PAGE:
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Old 19-03-2015, 01:57   #61
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Re: St. Francis 50: "Wayfinder"

As a long term cat sailor I am a little envious of what you are producing. I also prefer saildrives, and as long as the motors are in watertight compartments I am content - I have never had, or seen a failed SD seal.
I also like the squaring of the seating arrangement, a constant annoyance for us and we have also been considering doing the same to our saloon seating. On a cat we had built for ourselves a number of years ago, my wife requested the builder to countersink a recessed step in the hull side to allow easier access from a pontoon - we could not believe how useful that was.
With the squared seating, internally, I would not be concerned as these are rarely structural components, but I would double check the cockpit seating as I believe these could be. Possibly ask for Angelo Lavranos to comment via Duncan? You have great suggestions and a very obviously helpful builder - what are you doing about collision arrangements and floatation in the case of knocking a hole in the boat - say hitting a container? Does Duncan provide something as standard? What about your spar? Anything special about that? On our boat we added folding mast steps which we would never be without, LED deck flood lights and something we have found very useful; spreader mounted forward facing (4x4 car sourced) LED driving lights. One is focussed for long range whilst one is a wide pattern. Creeping into some remote anchorages at night these have proved a blessing and beat standing in bows with a spot light hands down. They are very low profile and are switched from the helm.
Love the boat, love what you are doing.
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Old 19-03-2015, 04:39   #62
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Re: St. Francis 50: "Wayfinder"

Thanks, Bulawayo. That sounds like a great setup with the forward-facing lights. The previous St. Francis 50 had LED spreader lights and a deck light. You could really bathe the entire boat in light, which made working on deck at night a breeze (checking rigging, shaking out a reef, etc).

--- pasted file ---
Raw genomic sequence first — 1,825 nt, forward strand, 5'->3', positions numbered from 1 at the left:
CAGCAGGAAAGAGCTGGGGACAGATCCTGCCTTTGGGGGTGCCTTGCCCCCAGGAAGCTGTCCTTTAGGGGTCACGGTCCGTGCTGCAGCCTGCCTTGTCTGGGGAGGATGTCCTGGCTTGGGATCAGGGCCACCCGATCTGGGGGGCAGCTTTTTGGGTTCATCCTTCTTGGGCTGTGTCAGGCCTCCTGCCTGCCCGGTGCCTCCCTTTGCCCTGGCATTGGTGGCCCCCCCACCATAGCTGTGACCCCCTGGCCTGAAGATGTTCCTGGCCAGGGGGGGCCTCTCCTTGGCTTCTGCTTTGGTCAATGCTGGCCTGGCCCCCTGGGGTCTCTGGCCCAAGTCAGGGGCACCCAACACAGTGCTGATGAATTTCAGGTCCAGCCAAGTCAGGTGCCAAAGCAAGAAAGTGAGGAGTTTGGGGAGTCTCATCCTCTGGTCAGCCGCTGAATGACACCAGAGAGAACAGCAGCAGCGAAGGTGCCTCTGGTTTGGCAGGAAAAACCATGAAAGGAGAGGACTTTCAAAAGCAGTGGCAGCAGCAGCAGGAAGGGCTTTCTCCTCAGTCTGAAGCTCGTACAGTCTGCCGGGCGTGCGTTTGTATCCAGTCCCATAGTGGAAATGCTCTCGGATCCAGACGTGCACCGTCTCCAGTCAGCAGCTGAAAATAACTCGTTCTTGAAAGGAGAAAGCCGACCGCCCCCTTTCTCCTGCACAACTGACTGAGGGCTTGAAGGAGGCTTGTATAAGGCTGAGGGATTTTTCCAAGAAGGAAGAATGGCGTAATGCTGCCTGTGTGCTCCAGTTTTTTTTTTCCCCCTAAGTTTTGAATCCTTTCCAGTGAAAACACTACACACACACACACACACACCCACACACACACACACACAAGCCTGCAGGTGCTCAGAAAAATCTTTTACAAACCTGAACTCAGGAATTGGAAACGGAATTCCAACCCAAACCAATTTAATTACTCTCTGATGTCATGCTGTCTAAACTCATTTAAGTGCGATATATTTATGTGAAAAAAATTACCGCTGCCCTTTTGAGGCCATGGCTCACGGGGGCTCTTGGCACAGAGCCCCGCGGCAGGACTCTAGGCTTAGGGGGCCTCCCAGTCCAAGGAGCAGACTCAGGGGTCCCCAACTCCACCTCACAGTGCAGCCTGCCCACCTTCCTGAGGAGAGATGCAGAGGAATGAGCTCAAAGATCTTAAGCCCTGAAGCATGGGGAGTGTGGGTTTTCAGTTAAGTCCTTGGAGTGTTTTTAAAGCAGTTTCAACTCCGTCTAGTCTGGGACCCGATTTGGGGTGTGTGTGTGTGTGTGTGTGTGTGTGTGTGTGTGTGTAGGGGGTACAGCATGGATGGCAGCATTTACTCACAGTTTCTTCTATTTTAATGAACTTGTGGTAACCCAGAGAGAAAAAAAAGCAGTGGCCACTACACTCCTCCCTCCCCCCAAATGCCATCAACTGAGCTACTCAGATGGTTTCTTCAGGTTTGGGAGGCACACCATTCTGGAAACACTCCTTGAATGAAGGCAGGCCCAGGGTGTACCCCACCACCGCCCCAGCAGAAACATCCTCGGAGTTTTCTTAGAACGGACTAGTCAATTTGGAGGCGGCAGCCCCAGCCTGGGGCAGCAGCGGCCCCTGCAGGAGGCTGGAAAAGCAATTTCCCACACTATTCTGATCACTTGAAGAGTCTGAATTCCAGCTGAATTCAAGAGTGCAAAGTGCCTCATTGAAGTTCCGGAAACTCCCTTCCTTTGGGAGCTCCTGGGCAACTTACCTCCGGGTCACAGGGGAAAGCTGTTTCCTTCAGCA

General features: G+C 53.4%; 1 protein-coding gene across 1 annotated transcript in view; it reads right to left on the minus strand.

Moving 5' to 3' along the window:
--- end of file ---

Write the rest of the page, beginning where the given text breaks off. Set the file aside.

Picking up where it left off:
The floatation safety on the St. Francis is brilliant. There's a watertight bulkhead forward of the owner and VIP heads. If you stove in the hull here, you would lose a few inches of waterline before you've equalized with the water outside the hull. The next compartment abaft this bulkhead is the fresh water tanks, so if you stove those in, you just replace fresh water with salt water. No real change in floatation. The keels contain the black water tanks, so you could puncture those as well. And the engine compartments are sealed to a level above the waterline, so you could drop both engines out, and you'd lose more inches of waterline, but you'd still be afloat.

There's a St. Francis 50 for sale just south of me in Ft. Lauderdale that went up on reefs twice and got bashed around. I haven't seen pictures of the damage it sustained, but I talked to someone in the market for a cat at the last boat show who was interested in it and couldn't believe the shape it was in. I hope not to have that experience, but I know with my planned itinerary that I'll run aground a few times with this boat, and that more and more containers are being lost. I wouldn't feel more confident in any other boat. Maybe just as confident in a couple, but not more so.

Question about your folding steps: Did you run them to the spreader or all the way up? Any concerns with windage or whistling? I riveted on fixed mast steps all the way to the top of my monohull, and I used them all the time. I'll miss those. I'd planned on using a bosun's chair when I need to go to the top, but I also know that I'll do less inspecting with the added inconvenience.
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Old 19-03-2015, 06:57   #63
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Re: St. Francis 50: "Wayfinder"

Yes, we fitted folding steps all the way up with two parallel steps at the top for doing mast head maintenance. Better than standing like a stork or hanging in a chair never actually able to see the mast head propoerly. We still use a climbing harness as well for security. Using a bosuns chair is not so easy when climbing steps. Our steps do not create any noise either and as they fold they do not snag any lines. They tend to get used more than we originally planned as they are used to gain quick access to the spreaders for reef watching as well.